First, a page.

He said part of the mindset has to be a concentration on producing a healthier food that hasn’t been modified or sprayed.

Growing market

According to data released by the USDA’s National Organic Program, the number of domestic certified organic operations increased by almost 12 percent between 2014 and 2015, representing the highest growth rate since 2008 and an increase of nearly 300 percent since the count began in 2002. Organic Farm Ops (Progress) (1)

There are now 21,900 certified organic operations in the United States and 31,160 around the world, according to data released by the USDA — a 300 percent increase since 2002.

“I think the concern over the GMO grains will grow and the organic market is going to remain strong. I see it continuing to grow,” said Shively.

The total retail market for organic products is now valued at more than $39 billion in the United States and over $75 billion worldwide.

Organic grain imports

However, the worldwide organic market is growing just like the American organic market, and there are organic grain imports coming into the United States.

Bobbe said up to 70 percent of the organic soybeans in the United States are imported and up to 40 percent of the corn.

“There is no doubt we need more farmers to transition to organic grains,” said Bobbe.

But both Shively and Bobbe feel that the transition has to be completed a little at a time.

“It takes years to transition a farm completely,” said Shively.

Resources available

If a farmer is serious about making the jump to organics, there are resources available to help.

Certified organic program

  • EQIP-OI is the most well-known, but with a $20,000 limit, most folks opt for general EQIP since it has a $200,000 limit. OI is not direct transition assistance, but helps fund conservation
  • Some states subsidize education:
  • Organic Valley provides resources and support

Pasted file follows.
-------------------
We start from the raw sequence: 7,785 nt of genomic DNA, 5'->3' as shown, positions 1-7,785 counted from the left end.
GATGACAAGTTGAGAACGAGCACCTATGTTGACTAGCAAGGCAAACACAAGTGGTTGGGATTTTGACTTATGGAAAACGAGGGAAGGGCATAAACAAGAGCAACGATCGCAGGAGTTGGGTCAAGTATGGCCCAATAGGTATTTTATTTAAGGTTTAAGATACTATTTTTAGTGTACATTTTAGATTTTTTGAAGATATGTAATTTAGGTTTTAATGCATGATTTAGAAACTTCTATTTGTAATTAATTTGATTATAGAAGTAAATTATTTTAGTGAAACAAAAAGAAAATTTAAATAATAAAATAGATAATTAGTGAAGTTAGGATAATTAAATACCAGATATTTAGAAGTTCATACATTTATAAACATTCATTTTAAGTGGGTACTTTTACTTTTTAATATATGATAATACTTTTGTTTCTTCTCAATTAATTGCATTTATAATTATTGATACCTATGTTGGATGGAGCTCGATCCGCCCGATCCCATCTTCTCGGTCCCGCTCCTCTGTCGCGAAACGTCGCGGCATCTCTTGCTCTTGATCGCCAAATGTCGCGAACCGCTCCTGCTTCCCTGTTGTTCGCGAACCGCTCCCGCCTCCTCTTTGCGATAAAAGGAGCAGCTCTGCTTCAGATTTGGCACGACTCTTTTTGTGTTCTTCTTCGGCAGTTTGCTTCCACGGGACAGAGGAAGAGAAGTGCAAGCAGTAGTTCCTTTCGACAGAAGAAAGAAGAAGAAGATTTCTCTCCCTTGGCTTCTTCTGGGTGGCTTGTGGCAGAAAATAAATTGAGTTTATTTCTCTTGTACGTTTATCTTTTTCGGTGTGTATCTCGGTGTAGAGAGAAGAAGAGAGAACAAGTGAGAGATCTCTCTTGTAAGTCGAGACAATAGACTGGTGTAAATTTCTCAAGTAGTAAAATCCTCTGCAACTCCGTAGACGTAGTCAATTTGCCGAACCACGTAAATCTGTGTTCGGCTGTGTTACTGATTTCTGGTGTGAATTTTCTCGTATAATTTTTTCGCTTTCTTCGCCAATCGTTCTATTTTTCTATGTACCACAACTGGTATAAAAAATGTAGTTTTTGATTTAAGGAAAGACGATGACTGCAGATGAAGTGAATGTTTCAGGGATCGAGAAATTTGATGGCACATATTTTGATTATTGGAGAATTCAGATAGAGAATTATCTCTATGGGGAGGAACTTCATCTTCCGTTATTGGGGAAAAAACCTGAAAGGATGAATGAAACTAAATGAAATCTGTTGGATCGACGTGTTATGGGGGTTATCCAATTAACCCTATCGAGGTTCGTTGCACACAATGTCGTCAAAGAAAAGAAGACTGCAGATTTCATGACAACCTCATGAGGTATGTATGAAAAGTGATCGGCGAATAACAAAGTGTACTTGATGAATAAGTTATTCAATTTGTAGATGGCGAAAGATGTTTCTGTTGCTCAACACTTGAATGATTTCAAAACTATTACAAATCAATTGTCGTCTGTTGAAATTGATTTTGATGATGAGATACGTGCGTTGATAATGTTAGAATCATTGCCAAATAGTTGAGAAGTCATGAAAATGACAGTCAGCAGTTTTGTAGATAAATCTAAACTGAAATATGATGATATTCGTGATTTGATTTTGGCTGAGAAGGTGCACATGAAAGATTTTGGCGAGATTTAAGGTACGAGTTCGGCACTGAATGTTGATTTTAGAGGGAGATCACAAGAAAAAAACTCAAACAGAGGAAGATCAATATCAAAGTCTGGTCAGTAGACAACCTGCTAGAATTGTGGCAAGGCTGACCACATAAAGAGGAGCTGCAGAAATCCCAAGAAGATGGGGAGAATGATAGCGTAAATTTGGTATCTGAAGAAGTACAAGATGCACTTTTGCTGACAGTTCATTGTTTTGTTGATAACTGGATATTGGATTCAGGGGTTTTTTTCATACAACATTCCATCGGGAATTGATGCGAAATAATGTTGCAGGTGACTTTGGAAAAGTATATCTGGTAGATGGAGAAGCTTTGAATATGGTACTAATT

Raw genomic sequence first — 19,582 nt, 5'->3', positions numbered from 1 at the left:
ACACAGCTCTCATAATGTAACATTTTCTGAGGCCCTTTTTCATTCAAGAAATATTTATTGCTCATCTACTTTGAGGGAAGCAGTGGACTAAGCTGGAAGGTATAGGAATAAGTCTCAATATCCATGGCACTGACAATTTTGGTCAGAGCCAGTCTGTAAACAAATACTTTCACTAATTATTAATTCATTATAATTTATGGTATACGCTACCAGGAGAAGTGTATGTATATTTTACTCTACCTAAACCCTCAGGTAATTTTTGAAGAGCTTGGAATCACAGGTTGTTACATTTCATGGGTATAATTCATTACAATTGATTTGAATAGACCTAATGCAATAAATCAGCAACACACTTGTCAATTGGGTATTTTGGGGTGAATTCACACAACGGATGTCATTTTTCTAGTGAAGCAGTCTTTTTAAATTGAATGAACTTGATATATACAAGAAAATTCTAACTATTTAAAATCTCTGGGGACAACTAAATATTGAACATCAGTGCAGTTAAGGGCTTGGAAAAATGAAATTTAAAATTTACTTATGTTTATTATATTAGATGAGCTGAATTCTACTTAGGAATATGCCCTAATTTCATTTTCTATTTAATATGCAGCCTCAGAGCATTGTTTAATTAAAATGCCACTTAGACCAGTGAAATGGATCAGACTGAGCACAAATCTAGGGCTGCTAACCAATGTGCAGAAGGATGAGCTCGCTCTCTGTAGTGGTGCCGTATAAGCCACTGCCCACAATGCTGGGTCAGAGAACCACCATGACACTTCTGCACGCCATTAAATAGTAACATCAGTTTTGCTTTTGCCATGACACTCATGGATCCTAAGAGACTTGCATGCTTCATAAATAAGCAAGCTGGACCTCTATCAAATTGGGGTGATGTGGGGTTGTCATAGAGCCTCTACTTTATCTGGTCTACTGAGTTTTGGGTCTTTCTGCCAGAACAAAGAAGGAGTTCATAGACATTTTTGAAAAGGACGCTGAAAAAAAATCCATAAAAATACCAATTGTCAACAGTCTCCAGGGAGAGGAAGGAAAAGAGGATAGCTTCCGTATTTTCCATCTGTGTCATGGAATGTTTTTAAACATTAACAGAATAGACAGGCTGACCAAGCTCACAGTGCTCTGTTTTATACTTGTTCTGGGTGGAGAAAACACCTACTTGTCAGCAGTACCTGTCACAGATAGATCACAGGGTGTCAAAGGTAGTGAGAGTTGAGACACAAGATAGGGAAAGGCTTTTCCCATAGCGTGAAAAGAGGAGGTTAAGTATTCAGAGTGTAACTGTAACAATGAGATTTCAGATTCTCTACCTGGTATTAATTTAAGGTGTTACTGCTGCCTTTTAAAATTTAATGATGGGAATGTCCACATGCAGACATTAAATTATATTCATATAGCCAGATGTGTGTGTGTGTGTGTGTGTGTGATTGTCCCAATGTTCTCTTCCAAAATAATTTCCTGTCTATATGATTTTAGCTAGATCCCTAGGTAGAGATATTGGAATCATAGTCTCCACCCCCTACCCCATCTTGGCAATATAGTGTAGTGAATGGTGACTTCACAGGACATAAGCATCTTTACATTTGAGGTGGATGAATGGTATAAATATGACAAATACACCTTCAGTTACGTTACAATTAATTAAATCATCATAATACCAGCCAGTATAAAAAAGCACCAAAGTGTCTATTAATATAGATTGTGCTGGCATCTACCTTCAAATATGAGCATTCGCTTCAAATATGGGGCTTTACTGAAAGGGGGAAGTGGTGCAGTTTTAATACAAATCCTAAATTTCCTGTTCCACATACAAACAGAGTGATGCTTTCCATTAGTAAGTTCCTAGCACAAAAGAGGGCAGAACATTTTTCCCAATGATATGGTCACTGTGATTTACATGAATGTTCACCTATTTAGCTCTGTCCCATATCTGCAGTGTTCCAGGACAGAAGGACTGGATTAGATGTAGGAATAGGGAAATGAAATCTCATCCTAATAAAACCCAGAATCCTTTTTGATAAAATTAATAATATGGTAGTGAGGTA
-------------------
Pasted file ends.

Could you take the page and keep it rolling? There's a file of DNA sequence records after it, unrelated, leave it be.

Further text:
• lConservation Security Program (USDA-NRCS): Provides technical and annual financial assistance to farmers and ranchers to reward new and ongoing good stewardship practices that enhance natural resources and the environment. Organic producers adopting or maintaining whole farm conservation plans may qualify for CSP support.

One thing Bobbe suggested is to talk to neighboring farmers involved in the organic market. Find out where they are marketing their grain and how they are handling the transition.

He said farmers who work together often find advantages to marketing.

Making the transition

In Ohio, another source is the Ohio Ecological Food and Farm Association, which can assist in making the transition from conventional grain to organic grains. OEFFA administers the organic cost-share program for Ohio. This covers the costs of certification itself and is open to all organic producers, not just grain farmers.

Other resources to look for help is the local Farm Service Agency and the Natural Resources Conservation Service offices. In 2015, USDA made more than $11.5 million available to assist organic operations with their certification costs.

Food grade grains

Bobbe said organic farmers producing food grade grains can glean a higher price, but there are strict guidelines to making it into the food grade market.

For example, if soybeans develop blue or purple stain, they are rejected from the food market and must be sold for feed grade.


Another challenge for some farmers can be the marketing of the grain, as Bobbe said it takes more time to find buyers for organic grains than conventional grains.

“To do organic grain marketing on your own, it’s going to take 20 minutes of your time one day a week,” said Bobbe.

He added that there is a cost of marketing organic grain and it cannot be done without a contract.

“There is no free lunch. It will cost between 5.5 percent and 6.5 percent,” said Bobbie.

Bobbe said the cost should not be the only concern. He advises to watch who is writing the contract as well, and make sure it’s fair and it doesn’t benefit one party or the other.


  1. If farmers are considering transitioning they should work with OFARM to ensure producers retain control of the organic market and strengthen their position in the market. Whilst the market is booming is a great time to invest in developing your supply chains and working with your customers. Making these connections now and taking the time to work with your customers will build a more resilient supply chain for the times when things aren’t quite so good.